Tuesday, September 7, 2010

Malam Tujuh Likur Part II

Akmal in 2004 preparing for Malam Tujuh Likur. Fortunately
it is now designed like an obor, so to satisfy our religious
requirement, we now have our own identity, just like the
old days in  P Ramlee's movie.
Now that we done our reminiscing and take that out of our way, let us move back to the present, and enjoy the roses while we can. While we can't do it the Talang way here in KL with their mammoth meriam buluhs, I am sure we can find ways to enjoy ourselves, despite the constraint of space and the fact that the government has banned everything that would let kids enjoy themselves.

These pictures were taken at our home in Cheras. Most were taken the past few days during Ramadhan 2010, a couple of them were taken in 2004, including this video.
Pelita as I have mentioned in an earlier entry, is a must for us. Even though we now have enough street light, I thought the kids can still enjoy lives as they were as I have experienced it before. It is a small price to pay I guess for that privilege.

The main problem with lighting up the pelita is the difficulty in having access to kerosene aka minyak tanah.  You can't just buy kero anymore from your friendly neighbourhood store; definitely you can't get it from your local supermart.

Hakim and his younger bro enjoying playing at night, a
a special night for sure.
In my case, I would have to travel quite a bit to Ulu Langat and go the rural mom-and-pop grocery store to find our supply of fuel for the pelita.

In my case, it costs me five bucks for a 1 1/2 litre bottle of kero. At least, they are available. I am  not sure what they would use it for nowadays. We do not the kerosene stove anymore. So the demand for kerosene has dwindled quite a bit.

With that we were able to have our Malam Tujuh Likur this Ramadhan.

Arif overseeing his younger cousins having fun

Akmal and his younger cousins a couple of weeks ago when they dropped by for a two-family buka puasa session at my home.

Fortunately we have something to keep the kids entertained that night albeit old stocks of bunga api from a few years back.

I guess Arif and Akmal have all grown up, so playing with crackers and fireworks are not in their  list of things to do. But they were responsible enough to oversee their younger cousins having fun.

In the end when the bunga apis run out, the kids decided to have fun by blowing out the pelitas while their big bro Hakim continue to light them again and again.

Akmal on the other hand is having fun on his own. He used long exposure to capture these figures - match stick man, this time around made from light.

Akmal,  you should have tried writing Selamat Hari Raya using your bunga api. I am not sure if he is in the picture or how long the exposure was.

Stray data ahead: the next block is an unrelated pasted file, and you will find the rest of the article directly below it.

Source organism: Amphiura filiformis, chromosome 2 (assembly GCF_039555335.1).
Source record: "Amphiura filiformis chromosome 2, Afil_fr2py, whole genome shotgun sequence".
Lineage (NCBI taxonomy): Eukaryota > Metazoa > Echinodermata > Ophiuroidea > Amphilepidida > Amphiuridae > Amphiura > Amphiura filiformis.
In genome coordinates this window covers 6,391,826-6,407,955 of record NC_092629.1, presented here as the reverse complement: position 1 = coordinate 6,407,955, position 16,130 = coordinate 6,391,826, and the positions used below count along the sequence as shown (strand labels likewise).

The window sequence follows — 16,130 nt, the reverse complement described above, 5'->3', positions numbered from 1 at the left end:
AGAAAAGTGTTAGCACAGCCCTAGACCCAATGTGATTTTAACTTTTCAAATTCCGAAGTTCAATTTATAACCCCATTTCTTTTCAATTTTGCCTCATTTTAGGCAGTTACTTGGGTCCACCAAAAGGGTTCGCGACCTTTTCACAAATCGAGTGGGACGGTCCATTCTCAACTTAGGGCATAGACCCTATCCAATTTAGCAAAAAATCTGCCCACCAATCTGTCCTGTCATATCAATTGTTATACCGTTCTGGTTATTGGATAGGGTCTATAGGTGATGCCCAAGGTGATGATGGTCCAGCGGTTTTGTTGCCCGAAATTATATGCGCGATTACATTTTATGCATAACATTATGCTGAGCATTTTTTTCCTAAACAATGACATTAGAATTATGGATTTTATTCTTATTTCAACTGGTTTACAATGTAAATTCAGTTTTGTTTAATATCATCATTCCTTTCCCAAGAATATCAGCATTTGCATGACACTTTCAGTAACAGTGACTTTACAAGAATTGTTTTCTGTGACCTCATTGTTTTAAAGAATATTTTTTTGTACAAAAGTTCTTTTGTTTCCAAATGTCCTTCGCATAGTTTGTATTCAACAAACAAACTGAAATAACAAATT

And I have more axe to grind.

As I have mentioned before, I am not sure why KLites seems a bit lazy in decorating their home in view of the arrival of Syawal.

And for some reasons, the Chaser lights we bought last year did not last us a lifetime, so we had to buy new ones and we decided to go blue this year.

And this is the result.

Being lazy fellow that we are today, Akmal and I quickly wrapped the lights onto the grill and I thought it was not too bad an idea. We could have made it look more systematic, but we were hungry by then

I am not sure how it would look externally, but I thought it should brighten my house and at least create a cheery atmosphere.

Akmal took all the pictures. I love the diode light (LED), and it was supposed to last much longer than their mentol bulb.

As long as it does not resemble Christmas, I would not mind the bluish chaser light. But to create that effect, I had to buy two sets - that 200 LED burning throughout the night.

I forgot about another aspect of Malam Tujuh Likur, and this one came from the old days in Kampung Sira Lenggong. It was a wooden house on stilts, and bapak used to hang a tanglong in the shape of a star. Come to think of it, may be it was (aruah) PC Ajis punya kerja. It would be made from bamboo and a transparent paper would be used to wrapped around the bamboo structure.

Then we would use candle to light up the star tanglong, and we would hang it on the ceiling near the main entrance. 

Obviously we adopted this from the Chinese.

I still have some paper star tanglong from 2005, when we bought them in Penang, so this afternoon I decided to hang it outside the house. Unfortunately I randomly picked a red one, so it may look like it is Chinese New Year. I will change to another blue or green tanglong tomorrow night.

Obviously nowadays, we don't use candle anymore. It is now powered by the electricity. TNB would have loved me this Ramadhan like no other for contributing more money to their coffer.

I hope they won't be suing me for saying this.

But whatever I have is nothing compared to what the Banjarmasin people have this Ramadhan. I leave it to you to decide and form your own opinion.

The Ramadhan procession in Banjarmaasin

Even their floating market is well lited


  1. Assalamu 'alaykum.

    I came across this post of yours while doing a research on Malam Tujuh Likur, looking for inspiration to write a poem on it for my English literature course. I must say, what you've written here is exquisitely interesting. At certain lines, I feel as if you intended to create internal rhymes because the words rhyme, smoothly and beautifully; and they do not sound awkward at all :D

    Thank you very much, for I had such a wonderful reading. Keep on writing! :)

    1. Walaikum salam, Thanks Fatin for the very generous compliment. I am not sure if I really deserved it, and coming from an English major, I am flattered. I would be visiting your blog, and make some comments there.

      Thanks again.